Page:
Using polyacrylamide hydrogels to model physiological aortic stiffness reveals that microtubules are critical regulators of isolated smooth muscle cell morphology and contractility

Sultan Ahmed, Robert. T. Johnson, Reesha Solanki, Teclino Afewerki, Finn Wostear, Derek T. Warren

Preprint posted on 15 December 2021

Article now published in Frontiers in Pharmacology at

Polyacrylamide hydrogels: reproducing the physiological stiffness of the aortic wall.

Selected by Laura Alonso-Herranz


Vascular smooth muscle cells (VSMCs) are the most abundant cell type in the medial layer of the arteries. They are quiescent cells that abundantly express contractile proteins (e.g. αSMA, SM22, CNN1) and are responsible for maintaining the vascular tone, with actomyosin-derived contractile forces being crucial for this purpose. However, vascular injury, inflammation, or atherogenic stimuli induce proliferation, migration, loss of contractile genes, and increased matrix synthetic activity of medial VSMCs into the intima of the arteries, in a process known as phenotypic modulation. This is common to different vascular diseases, such as atherosclerosis, acute vascular injury, aneurysms, and pulmonary artery hypertension.

A similar shift in cell phenotype is seen when VSMCs are removed from their native environment and placed in a rigid plastic plate, presumably due to the absence of the physiological signals (blood-borne factors and mechanical forces) that maintain and regulate the VSMC phenotype in the vasculature (Jensen et al., 2021). Thus, Ahmed et al. aimed to develop an in vitro contractility assay that mimics the stiffness of the aorta to study the role of microtubule stability on actomyosin activity and VSMC contraction.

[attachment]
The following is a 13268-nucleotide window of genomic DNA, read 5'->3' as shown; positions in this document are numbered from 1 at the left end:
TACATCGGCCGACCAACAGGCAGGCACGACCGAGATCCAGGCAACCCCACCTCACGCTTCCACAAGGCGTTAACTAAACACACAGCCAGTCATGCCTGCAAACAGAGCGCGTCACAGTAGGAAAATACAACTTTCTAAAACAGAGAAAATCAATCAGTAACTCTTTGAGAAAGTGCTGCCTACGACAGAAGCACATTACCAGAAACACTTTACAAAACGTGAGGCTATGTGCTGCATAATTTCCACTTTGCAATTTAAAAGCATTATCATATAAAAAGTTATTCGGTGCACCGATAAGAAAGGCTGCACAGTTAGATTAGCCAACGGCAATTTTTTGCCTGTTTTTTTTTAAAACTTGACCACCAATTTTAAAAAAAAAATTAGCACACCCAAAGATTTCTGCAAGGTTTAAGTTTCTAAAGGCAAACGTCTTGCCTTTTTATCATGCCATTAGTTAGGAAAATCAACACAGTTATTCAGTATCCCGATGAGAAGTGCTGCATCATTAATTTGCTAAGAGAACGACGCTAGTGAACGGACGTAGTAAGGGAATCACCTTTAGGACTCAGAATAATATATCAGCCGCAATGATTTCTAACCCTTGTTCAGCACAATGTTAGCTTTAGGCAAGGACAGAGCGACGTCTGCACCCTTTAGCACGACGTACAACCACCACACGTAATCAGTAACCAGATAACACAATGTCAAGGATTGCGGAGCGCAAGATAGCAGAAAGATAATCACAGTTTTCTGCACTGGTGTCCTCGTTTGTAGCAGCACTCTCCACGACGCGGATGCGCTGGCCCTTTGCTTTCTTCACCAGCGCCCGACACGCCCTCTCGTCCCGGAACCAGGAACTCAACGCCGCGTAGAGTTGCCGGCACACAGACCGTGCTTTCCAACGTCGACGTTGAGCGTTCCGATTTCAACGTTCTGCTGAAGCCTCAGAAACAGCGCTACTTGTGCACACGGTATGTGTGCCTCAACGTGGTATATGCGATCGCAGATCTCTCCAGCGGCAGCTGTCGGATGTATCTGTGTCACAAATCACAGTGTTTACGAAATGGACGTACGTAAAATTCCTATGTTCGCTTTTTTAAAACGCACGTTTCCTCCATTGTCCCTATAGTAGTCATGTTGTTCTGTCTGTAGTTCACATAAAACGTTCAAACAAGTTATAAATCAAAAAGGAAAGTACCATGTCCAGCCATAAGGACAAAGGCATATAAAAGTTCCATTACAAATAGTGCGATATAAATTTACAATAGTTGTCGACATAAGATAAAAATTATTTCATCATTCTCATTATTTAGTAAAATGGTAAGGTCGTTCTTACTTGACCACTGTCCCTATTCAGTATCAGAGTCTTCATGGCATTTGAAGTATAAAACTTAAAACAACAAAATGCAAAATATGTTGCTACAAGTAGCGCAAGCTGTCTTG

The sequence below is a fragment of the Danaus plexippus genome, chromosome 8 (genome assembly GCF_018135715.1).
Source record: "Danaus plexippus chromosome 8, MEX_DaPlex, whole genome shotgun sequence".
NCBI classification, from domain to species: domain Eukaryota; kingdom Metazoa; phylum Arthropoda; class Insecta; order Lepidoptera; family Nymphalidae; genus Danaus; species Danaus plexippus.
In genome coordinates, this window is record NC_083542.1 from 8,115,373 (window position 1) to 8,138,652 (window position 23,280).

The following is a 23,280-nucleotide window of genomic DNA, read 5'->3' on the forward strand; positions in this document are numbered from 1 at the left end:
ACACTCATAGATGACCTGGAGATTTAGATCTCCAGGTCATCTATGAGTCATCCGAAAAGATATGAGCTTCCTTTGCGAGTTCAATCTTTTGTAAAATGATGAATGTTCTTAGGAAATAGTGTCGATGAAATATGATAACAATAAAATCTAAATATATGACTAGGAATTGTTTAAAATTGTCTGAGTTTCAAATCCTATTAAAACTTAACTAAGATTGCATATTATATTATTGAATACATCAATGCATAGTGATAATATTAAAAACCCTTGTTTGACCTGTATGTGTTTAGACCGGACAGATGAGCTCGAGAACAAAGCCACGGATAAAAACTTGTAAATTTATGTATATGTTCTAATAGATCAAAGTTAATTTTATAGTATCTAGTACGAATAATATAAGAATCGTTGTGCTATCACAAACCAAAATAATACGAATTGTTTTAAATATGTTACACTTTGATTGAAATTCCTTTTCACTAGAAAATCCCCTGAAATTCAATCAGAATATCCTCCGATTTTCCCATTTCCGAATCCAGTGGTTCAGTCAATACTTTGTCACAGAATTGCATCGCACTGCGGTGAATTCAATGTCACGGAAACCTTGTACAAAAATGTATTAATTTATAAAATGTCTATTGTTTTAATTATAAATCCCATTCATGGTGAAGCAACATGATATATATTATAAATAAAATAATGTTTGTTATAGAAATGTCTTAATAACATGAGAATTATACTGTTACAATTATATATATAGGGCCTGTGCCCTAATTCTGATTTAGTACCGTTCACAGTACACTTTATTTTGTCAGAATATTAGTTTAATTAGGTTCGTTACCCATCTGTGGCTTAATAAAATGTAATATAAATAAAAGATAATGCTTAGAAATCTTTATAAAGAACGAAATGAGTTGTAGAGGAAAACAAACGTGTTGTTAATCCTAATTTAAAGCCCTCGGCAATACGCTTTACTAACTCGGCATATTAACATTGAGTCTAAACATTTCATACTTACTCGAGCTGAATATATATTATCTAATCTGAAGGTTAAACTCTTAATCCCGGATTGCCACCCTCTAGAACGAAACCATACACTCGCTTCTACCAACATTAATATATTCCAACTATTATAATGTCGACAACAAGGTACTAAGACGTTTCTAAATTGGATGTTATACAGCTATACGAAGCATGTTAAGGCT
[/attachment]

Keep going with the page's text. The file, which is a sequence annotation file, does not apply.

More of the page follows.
Key findings

The main findings of the current study can be summarized as follows:

  1. First, the authors tested the polyacrylamide hydrogel culture system with well-known inducers of VSMC contractility. The contractile agonists angiotensin II and carbachol diminished cell area in the polyacrylamide hydrogels, an indirect measurement of cell contraction. While the reduction in cell area under angiotensin II treatment was accompanied by an increase in traction stress generation, this was not the case with carbachol treatment.
  2. To further confirm that VSMC contractility is driven by actomyosin-generated forces in their system, chemical inhibitors of actomyosin activity were used in combination with angiotensin II. This prevented the angiotensin II-induced decrease in VSMC area and caused an increase in cell volume, suggesting inhibition of VSMC contractility.
  3. Finally, the authors tested the impact of microtubule disruption on VSMC contraction. While treatment with a microtubule destabilizer (i.e. colchicine) increased angiotensin II-induced traction stress, the microtubule stabilizer paclitaxel decreased total traction stress. Altogether, these results point to a pivotal role for microtubule stability in actomyosin-driven traction stress generation and VSMC contractility.

In conclusion, Ahmed et al. developed an in vitro VSMC contractility assay that allowed them to study the role of the microtubule network in counterbalancing actomyosin-generated forces, and thus regulating the VSMC contractile phenotype. Nevertheless, complementary assays, including direct assessment of cell contraction, would help to further validate the polyacrylamide hydrogel-based system and to understand the implications of microtubule network dynamics in the VSMC contractile phenotype.